I’m a Doctor. I make my living responding to people’s reports of pain or discomfort in their bodies. I also have a body that is as subject to all the unpredictable injuries, disease conditions and unusual sensations as anyone. These unwanted sensations are the personal reasons I went into this vocation of doctoring. “How come I don’t feel good all the time”? was the driving question that had me study as much as I have. In working with others I do my best to take on the symptoms myself and then apply my knowledge and experience to determining the next course of action. Always this determination is developed by answering what I consider to be the request for attention by their body. This practice developed a sense of compassion or sympathy in me for what others may be feeling.
I am very good at what I do in helping people. How I determine a course of treatment is treat every bodily, physical complaint as first and foremost a “request for attention”. If it is a broken bone the request is for it to be reset in it’s proper position. If it is a sprain or strain it is often a request for ice, elevation, rest and a deeper request for strengthening. If it is chronic bruising or swelling it may be a request for a supplement of some kind. If it is blood test results indicating prediabetic situation it is a request for a change in diet and exercise. If it is an unusual pain or dysfunction in the head it may be a request to go to an Emergency Room right now.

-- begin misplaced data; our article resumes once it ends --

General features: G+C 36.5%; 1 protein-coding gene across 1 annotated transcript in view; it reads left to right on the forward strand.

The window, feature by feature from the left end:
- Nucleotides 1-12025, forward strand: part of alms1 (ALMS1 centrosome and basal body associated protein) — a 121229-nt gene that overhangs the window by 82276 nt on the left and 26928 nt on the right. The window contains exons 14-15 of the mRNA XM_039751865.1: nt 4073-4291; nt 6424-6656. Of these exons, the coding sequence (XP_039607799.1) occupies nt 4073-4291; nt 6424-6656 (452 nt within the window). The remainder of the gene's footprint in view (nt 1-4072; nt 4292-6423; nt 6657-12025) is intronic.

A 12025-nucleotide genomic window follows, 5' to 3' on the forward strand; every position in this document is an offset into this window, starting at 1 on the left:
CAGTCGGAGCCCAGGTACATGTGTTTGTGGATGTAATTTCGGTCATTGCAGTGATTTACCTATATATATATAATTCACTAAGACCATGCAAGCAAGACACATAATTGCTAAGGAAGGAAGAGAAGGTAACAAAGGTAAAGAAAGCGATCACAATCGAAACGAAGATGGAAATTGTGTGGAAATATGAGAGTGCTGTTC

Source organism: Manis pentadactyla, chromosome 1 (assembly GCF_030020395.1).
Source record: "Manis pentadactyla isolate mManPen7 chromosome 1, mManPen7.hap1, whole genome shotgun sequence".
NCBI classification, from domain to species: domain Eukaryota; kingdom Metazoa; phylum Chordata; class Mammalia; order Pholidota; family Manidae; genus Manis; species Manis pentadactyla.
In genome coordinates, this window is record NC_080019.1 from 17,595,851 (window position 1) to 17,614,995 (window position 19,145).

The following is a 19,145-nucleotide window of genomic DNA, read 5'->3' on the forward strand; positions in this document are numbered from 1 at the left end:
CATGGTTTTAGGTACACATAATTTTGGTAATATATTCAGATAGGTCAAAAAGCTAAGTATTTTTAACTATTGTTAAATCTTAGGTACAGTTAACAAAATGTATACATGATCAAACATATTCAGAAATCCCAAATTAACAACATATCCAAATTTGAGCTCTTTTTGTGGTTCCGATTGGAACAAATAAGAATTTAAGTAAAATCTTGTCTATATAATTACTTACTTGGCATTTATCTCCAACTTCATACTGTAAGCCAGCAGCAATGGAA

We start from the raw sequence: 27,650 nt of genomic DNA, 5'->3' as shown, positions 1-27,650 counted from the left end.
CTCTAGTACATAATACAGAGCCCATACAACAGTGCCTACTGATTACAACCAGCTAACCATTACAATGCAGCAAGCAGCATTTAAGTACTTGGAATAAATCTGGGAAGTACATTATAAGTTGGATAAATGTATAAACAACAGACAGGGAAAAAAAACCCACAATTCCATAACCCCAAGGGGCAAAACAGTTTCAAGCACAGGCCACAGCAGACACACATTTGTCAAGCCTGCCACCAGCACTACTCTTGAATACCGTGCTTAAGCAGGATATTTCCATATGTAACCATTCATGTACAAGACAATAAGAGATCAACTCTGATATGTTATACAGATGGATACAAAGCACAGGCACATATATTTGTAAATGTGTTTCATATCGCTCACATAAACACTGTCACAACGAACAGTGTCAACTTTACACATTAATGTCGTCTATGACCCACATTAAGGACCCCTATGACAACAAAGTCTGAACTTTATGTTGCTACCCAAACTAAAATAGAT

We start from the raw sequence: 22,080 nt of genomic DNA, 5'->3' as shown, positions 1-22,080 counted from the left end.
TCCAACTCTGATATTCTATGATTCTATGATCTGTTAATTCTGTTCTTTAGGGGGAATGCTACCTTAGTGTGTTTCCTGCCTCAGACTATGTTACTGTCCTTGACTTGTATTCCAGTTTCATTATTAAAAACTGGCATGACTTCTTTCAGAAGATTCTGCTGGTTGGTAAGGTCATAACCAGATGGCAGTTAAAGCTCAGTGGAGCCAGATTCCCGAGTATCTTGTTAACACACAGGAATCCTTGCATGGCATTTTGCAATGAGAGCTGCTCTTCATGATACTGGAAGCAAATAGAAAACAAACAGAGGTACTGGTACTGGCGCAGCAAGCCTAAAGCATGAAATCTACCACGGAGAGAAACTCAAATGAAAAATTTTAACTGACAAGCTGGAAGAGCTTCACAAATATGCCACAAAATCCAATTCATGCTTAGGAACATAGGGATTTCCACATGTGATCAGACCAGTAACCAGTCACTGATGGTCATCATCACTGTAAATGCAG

I mentored a young man from South LA from age 14 to age 18. When we met he took me around the city and showed me his tagging, graffiti skills on bridges and buildings. While this could easily be called vandalism I called it a “request for attention” by an undeserved young man. Our inner cities are filled with these undeserved young people who attempt to request attention by all kinds of illegal means and is one of the reasons we have more people in prison than any other culture in the world.
Our bodies are often given harsh drugs and surgical treatments for what could easily be treated as requests for attention and change.
I do not like to use the term “pain” in my clinic anymore.
“Request for attention” works much better.
Then the practice is to be rigorous with the term “attention”. I have heard “attention” described as the “magnifying mind”. What we “pay attention to tends to grow” is the basis for the “magnifying mind”. When we focus on solutions we get more of those. When we focus on positive attributes of anyone or anything we get more of the positiveness.
My job as a doctor then is to focus on what works really well about you and me, including our healing and growing abilities.
Which at age 75 for me is now a genuine daily practice in discipline.
Peace, love and exercise Friends.